Have you ever wondered how Alfa Romeo manage to sell as many cars as they do in the UK? Or why customers are so loyal towards Porsche and Subaru? Or which marque on sale today is the envy of all others? Well, we have the answers to all these questions, and many more besides.
There has been significant research into why people behave in particular ways when they are considering which products to purchase, and much of this research has been commissioned by those who have things to sell. It’s a cliche, but a car is the second most expensive purchase that the majority of people will make, so car manufacturers need to understand why consumers behave as they do more than most; after all, no-one builds a bad car these days, so the final decision on which one to buy will be made on a variety of intangibles, few of which have anything to do with what it actually feels like to drive.Research suggests that the key to influencing buying behaviour can be explained by examining three distinct product attributes: Utilitarian – the way the product works; Sign-value – the status inferred or conferred by the product; and, Hedonic – how much pleasure it gives (Mittal and Lee, 1988). All very straightforward so far, and fairly uncontentious.
This idea was then built upon in the development of the Consumer Involvement Theory, which proposes that consumer desire, and hence purchasing decisions, can be further explained by whether a product appeals to a person’s rational or emotional side, or, of course, both, although this is rare. (I’ll give you a clue here: only one car brand appeals to both…)
If you accept that this is true (and many do), then one of four decision-making processes will be followed when you buy a car:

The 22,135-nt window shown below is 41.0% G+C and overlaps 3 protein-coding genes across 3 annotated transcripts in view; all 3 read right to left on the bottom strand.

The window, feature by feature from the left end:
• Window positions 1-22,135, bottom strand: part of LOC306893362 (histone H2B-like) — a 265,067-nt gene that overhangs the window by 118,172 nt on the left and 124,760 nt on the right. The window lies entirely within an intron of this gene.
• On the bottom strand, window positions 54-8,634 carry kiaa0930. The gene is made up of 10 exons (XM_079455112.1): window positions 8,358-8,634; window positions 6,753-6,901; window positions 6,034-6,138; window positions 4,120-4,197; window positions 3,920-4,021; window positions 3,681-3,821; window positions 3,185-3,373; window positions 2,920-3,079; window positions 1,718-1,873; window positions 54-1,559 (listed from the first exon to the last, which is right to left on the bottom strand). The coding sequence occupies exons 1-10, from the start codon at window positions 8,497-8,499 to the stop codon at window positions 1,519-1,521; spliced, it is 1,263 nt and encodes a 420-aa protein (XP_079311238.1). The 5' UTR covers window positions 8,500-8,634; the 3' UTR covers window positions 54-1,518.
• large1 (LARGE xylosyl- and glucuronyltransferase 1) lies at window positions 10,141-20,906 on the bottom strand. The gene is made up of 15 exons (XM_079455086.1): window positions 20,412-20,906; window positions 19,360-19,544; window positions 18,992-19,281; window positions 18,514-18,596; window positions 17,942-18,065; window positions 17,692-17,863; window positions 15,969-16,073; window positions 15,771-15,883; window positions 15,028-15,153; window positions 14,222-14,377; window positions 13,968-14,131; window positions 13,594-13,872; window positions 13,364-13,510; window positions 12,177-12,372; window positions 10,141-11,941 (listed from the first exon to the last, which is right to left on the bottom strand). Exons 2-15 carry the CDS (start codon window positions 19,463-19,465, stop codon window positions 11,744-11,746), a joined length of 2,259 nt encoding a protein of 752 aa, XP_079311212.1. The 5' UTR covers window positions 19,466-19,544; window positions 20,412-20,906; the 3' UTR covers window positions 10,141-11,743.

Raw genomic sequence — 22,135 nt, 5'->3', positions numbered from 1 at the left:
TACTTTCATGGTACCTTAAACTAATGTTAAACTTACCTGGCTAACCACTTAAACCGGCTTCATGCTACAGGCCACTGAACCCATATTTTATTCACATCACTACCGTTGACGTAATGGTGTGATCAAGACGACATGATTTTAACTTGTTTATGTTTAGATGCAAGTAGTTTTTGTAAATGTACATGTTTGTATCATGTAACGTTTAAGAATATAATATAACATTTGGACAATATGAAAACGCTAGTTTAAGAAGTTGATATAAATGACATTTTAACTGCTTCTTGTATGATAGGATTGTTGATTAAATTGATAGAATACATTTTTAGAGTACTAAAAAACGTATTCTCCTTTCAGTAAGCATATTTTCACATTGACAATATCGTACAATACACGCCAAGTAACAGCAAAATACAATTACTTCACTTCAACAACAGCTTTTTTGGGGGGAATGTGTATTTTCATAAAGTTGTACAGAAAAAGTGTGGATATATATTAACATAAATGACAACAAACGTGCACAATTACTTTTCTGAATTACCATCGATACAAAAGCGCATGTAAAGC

High involvement/rational – or reason over impulse. Buyers in this category will spend a long time making sure that they buy the right car, ensuring that the build quality, economy, or performance meet their needs; aesthetics will play little part in their choice. Consumers in this category are likely to have relatively high levels of self-esteem and are confident in themselves.
High involvement/emotional – or desire over logic. People in this category are interested in what a car looks like and in the style of the brand. Buyers in this category tend to have low levels of self-esteem, and seek the approval of others to reinforce their buying decisions.
Low involvement/rational – or quick logic over desire. These consumers will probably buy the same brand time after time, but will consider changing if the reasons for doing so are clear and unambiguous.
Low involvement/emotional – or impulse over reason. These buyers will make a snap decision because they like a brand’s visual imagery or stimuli – but if they don’t buy it quickly their thoughts will move on to another car brand.
This is all very interesting, I hear you say, but what does it all mean?
The recent Trend Tracker report Car Brands and Consumer Involvement Theory claims that the car brand that is most often bought with the consumer’s rational side is Hyundai, with 55 percent of buyers saying that they bought it for practical, clearly-defined reasons. Second place went to Skoda with 54 percent and Renault with 50 percent, and the three most popular reasons given for purchasing cars in this category were economy (44%), practicality (40%), and affordability (40%).